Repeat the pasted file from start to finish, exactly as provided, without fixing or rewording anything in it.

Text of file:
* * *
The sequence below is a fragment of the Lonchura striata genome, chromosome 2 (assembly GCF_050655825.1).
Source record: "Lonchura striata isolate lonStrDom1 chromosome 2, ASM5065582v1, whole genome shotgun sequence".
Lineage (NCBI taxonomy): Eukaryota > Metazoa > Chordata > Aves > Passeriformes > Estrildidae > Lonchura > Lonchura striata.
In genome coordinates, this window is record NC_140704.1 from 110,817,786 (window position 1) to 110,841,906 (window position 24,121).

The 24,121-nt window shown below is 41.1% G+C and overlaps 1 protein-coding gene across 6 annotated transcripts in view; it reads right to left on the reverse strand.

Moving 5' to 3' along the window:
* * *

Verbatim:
The sequence below is a fragment of the Lonchura striata genome, chromosome 2 (assembly GCF_050655825.1).
Source record: "Lonchura striata isolate lonStrDom1 chromosome 2, ASM5065582v1, whole genome shotgun sequence".
Lineage (NCBI taxonomy): Eukaryota > Metazoa > Chordata > Aves > Passeriformes > Estrildidae > Lonchura > Lonchura striata.
In genome coordinates, this window is record NC_140704.1 from 110,817,786 (window position 1) to 110,841,906 (window position 24,121).

The 24,121-nt window shown below is 41.1% G+C and overlaps 1 protein-coding gene across 6 annotated transcripts in view; it reads right to left on the reverse strand.

Moving 5' to 3' along the window: